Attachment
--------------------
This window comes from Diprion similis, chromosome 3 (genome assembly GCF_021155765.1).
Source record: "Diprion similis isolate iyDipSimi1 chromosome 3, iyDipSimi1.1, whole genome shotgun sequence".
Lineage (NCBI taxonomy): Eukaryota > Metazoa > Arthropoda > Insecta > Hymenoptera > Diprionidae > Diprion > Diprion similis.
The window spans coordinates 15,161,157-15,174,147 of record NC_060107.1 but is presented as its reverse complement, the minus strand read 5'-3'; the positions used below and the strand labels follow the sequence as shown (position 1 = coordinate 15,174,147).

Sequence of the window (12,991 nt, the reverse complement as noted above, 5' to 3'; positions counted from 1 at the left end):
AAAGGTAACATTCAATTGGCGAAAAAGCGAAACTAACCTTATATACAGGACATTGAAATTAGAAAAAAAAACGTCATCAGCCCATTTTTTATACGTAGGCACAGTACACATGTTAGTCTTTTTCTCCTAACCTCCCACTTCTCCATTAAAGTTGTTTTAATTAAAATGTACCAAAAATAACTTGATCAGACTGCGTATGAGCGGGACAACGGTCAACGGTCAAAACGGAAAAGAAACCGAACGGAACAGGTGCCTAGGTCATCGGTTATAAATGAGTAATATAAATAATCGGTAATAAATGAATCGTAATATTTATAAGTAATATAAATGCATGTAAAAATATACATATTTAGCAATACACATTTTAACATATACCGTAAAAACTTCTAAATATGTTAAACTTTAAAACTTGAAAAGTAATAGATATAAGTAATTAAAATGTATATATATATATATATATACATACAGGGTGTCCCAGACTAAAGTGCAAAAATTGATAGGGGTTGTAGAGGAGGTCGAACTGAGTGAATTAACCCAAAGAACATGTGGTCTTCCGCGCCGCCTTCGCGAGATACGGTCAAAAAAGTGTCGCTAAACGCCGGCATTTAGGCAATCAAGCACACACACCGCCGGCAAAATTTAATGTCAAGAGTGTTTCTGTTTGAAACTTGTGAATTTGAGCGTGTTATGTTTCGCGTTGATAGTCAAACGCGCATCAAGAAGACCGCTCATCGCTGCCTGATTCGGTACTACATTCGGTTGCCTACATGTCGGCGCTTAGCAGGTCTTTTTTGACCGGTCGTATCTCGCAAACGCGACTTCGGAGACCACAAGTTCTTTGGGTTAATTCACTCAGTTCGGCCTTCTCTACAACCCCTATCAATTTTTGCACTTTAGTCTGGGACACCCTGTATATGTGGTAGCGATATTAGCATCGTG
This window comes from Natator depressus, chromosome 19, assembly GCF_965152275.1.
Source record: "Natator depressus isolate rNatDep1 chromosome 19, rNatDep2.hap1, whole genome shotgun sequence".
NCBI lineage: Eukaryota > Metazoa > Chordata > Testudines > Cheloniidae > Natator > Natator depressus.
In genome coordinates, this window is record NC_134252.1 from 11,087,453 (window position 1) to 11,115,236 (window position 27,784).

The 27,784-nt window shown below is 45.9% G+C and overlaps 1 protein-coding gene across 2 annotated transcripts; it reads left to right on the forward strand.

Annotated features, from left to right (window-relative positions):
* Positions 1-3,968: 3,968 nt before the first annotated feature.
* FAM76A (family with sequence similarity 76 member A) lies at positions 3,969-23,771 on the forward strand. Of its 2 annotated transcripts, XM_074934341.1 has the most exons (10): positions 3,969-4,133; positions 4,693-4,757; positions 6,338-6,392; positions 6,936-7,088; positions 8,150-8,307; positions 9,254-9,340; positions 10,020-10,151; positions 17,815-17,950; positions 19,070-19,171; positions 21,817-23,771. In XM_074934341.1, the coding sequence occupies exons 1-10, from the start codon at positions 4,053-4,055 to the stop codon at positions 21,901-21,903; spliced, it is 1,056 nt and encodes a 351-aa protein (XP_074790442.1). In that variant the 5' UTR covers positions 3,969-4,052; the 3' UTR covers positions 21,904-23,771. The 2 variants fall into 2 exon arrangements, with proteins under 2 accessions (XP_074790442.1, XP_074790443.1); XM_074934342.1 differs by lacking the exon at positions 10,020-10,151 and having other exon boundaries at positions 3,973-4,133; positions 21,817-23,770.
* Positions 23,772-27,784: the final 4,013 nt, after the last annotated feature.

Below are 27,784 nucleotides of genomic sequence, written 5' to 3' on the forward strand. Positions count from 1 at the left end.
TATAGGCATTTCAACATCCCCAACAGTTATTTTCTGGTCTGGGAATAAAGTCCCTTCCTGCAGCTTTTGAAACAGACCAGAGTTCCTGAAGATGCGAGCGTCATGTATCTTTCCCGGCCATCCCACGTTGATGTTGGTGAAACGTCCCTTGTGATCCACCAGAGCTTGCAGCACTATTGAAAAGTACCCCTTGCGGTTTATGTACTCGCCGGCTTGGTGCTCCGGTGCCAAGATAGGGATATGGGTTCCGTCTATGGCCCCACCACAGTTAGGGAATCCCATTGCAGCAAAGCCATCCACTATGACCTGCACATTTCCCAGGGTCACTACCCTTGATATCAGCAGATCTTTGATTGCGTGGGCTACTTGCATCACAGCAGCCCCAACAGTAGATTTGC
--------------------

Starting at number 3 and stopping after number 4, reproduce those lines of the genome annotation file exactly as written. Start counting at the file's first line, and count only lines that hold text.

Lineage (NCBI taxonomy): Eukaryota > Metazoa > Arthropoda > Insecta > Hymenoptera > Diprionidae > Diprion > Diprion similis.
The window spans coordinates 15,161,157-15,174,147 of record NC_060107.1 but is presented as its reverse complement, the minus strand read 5'-3'; the positions used below and the strand labels follow the sequence as shown (position 1 = coordinate 15,174,147).